The original, test particle theory of diffusive shock acceleration (DSA), although very elegant and independent of geometry and other details (e.g. Blandford & Ostriker 1978) required several conditions such as injection of seed particles and of course turbulence. A great deal of work has gone into addressing these aspects of the problem and there has been a great deal of progress. It is clear that nonlinear effects (see e.g. Drury 1983, Blandford & Eichler 1987, Jones & Ellison 1991, Malkov & Drury 2001) and losses (specially for electrons) play an important role and modify the resultant spectra and efficiency of acceleration. Another important point is the source of the turbulence or the scattering agents. A common practice is to assume Bohm diffusion (see e.g. Ellison et al. 2005). Second order acceleration effects could modify the particle spectra accelerated by shocks (see e.g. Schlickeiser et al. 1993, Bykov et al. 2000). Although there are indications that turbulence may be generated by the shocks and the accelerated particle upstream, many details (e.g. the nature and spectrum of the turbulence) need to be addressed more quantitatively. There has been progress on the understanding of generation of the magnetic field and turbulence on strong shocks (Bell & Lucek 2001, Amato & Blasi 2006, Vladimirov et al. 2006) as required in recent observations of supernova remnants (see e.g. Völk et al. 2005). There is also some evidence for these processes from observations of heliospheric shocks (see e.g. Kennel et al. 1986, Ellison et al. 1990). Basic features of particle acceleration by cosmological shocks were discussed by Bykov et al. 2008a - Chapter 7, this volume, so we will concentrate here on the stochastic acceleration perspective.

1.3. Stochastic acceleration

The PWT needed for scattering can also accelerate particles stochastically with a rate DEE / E2, where DEE is the energy diffusion coefficient, so that shocks may not be always necessary. In low beta plasmas, betap = 2(vs / vA)2 < 1, where the Alfven velocity vA = (B2 / 4pi rho)1/2, the sound velocity vs = (kT / m)1/2, rho = nm is the mass density and n is the number density of the gas, and for relativistic particles the PWT-particle interactions are dominated by Alfvenic turbulence, in which case the rate of energy gain DEE / E2 = (vA / v)2 Dµµ << Dµµ, so that the first order Fermi process is more efficient. However, at low energies and/or in very strongly magnetised plasmas, where vA can exceed c, the speed of light 2, the acceleration rate may exceed the scattering rate (see Pryadko & Petrosian 1997), in which case low energy electrons are accelerated more efficiently by PWT than by shocks. 3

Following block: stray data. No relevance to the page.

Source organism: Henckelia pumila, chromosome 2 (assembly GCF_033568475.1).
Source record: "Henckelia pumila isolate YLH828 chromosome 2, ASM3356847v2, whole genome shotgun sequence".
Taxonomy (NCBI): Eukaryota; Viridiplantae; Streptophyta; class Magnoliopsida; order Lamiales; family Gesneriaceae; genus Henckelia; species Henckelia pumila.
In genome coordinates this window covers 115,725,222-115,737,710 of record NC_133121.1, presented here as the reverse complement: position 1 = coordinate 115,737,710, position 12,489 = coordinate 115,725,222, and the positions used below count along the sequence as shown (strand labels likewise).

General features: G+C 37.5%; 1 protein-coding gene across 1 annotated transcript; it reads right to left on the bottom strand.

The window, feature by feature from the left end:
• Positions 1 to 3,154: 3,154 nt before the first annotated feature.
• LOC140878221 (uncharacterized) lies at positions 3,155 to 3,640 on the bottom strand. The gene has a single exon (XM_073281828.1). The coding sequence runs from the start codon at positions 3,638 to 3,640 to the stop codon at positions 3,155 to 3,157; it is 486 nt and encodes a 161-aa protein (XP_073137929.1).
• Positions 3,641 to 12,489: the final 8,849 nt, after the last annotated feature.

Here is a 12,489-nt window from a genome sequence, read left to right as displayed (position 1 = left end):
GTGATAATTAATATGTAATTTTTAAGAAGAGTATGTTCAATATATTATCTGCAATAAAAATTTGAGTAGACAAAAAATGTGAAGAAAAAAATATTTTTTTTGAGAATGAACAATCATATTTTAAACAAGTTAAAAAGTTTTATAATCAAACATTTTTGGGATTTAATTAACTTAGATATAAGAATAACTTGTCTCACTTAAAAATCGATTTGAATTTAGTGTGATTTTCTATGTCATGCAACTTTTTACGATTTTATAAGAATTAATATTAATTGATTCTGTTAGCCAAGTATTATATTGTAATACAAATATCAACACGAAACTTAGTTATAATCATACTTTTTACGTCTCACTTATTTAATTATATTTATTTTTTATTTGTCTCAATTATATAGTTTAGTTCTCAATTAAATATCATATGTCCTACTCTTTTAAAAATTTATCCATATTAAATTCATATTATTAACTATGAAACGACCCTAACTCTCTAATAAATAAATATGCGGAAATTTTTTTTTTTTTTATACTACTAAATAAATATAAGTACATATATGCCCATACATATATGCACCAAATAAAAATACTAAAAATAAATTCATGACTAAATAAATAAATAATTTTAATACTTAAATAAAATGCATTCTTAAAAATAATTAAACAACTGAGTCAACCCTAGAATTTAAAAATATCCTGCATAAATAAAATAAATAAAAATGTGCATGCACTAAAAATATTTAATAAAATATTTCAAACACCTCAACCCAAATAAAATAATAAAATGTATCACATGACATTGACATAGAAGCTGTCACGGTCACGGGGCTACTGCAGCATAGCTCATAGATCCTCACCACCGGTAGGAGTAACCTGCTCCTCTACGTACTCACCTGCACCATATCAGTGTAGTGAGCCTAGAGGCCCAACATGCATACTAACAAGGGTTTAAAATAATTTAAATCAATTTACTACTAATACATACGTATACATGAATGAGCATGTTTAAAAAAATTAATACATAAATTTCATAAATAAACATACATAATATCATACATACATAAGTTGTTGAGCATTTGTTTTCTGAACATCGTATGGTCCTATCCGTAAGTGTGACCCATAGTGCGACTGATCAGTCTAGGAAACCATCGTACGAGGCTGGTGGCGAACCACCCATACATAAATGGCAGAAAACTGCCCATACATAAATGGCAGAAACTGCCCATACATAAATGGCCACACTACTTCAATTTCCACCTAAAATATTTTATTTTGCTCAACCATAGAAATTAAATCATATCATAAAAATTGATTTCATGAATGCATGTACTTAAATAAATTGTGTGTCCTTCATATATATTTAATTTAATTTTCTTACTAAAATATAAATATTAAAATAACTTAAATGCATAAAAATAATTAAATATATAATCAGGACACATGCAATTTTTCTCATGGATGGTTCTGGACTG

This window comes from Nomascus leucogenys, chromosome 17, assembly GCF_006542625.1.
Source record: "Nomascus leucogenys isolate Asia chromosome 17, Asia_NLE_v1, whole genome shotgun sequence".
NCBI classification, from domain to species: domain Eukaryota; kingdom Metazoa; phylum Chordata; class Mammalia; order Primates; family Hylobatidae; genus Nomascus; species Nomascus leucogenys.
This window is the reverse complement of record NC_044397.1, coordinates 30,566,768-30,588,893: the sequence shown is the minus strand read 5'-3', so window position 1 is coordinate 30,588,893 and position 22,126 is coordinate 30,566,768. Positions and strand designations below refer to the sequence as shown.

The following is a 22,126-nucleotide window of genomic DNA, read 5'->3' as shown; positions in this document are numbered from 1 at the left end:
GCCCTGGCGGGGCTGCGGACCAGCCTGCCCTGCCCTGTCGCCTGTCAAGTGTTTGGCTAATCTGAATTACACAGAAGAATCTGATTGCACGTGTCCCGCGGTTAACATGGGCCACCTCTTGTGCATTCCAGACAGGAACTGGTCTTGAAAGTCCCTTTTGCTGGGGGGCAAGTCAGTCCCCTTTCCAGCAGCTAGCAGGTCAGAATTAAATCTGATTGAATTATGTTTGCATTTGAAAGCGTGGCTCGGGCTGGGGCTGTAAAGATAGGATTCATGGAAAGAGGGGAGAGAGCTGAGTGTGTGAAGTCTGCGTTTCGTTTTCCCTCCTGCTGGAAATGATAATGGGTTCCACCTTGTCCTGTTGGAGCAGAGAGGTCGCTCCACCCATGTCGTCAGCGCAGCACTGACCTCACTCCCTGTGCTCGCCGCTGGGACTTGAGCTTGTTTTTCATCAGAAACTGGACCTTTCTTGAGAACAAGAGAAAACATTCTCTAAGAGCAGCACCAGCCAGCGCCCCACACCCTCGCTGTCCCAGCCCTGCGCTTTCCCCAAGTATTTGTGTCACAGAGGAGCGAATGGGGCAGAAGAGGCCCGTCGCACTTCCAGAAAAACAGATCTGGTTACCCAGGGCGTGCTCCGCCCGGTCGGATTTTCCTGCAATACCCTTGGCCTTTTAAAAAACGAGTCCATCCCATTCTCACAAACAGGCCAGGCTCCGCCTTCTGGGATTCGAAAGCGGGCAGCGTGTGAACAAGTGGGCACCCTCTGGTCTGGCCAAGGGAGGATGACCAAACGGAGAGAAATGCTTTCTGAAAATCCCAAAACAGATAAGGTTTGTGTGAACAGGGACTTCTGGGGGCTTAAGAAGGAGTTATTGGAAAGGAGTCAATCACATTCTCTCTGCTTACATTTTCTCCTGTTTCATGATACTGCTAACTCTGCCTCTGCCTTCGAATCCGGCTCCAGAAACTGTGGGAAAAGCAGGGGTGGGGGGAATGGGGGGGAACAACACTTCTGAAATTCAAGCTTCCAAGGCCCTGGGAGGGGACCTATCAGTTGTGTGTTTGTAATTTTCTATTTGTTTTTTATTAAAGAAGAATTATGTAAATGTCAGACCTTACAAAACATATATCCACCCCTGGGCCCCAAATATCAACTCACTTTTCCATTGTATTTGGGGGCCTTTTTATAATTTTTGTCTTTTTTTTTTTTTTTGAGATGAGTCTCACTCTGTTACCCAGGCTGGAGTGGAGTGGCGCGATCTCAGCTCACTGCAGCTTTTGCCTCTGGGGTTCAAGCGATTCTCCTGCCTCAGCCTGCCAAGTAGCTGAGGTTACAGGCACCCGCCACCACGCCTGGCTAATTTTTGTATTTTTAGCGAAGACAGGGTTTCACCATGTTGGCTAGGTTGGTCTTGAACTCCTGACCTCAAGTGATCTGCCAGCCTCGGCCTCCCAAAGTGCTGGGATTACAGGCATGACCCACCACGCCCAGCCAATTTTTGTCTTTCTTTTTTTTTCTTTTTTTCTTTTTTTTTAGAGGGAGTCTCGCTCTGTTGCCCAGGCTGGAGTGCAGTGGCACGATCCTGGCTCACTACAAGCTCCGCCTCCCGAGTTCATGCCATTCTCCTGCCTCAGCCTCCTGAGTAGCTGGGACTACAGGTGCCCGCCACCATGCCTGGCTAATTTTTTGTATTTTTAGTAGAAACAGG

Irrespective of which process dominates the particle acceleration, it is clear that PWT has a role in all of them. Thus, understanding of the production of PWT and its interaction with particles is extremely important. Moreover, turbulence is expected to be present in most astrophysical plasmas including the ICM and in and around merger or accretion shocks, because the ordinary and magnetic Reynolds numbers are large. Indeed turbulence may be the most efficient channel of energy dissipation. In recent years there has been a substantial progress in the understanding of MHD turbulence (Goldreich & Sridhar 1995, Goldreich & Sridhar 1997, Lithwick & Goldreich 2003, Cho & Lazarian 2002, Cho & Lazarian 2006). These provide new tools for a more quantitative investigation of turbulence and the role it plays in many astrophysical sources.

1 The proton-proton or ion-ion mean free path will be slightly smaller because of the larger value of the Coulomb logarithm lnLambda ~ 40 in the ICM. Back.

2 Note that the Alfven group velocity vg = c [vA2 / (vA2 + c2)]1/2 is always less than c. Back.

3 In practice, i.e. mathematically, there is little difference between the two mechanisms (Jones 1994), and the acceleration by turbulence and shocks can be combined (see below). Back.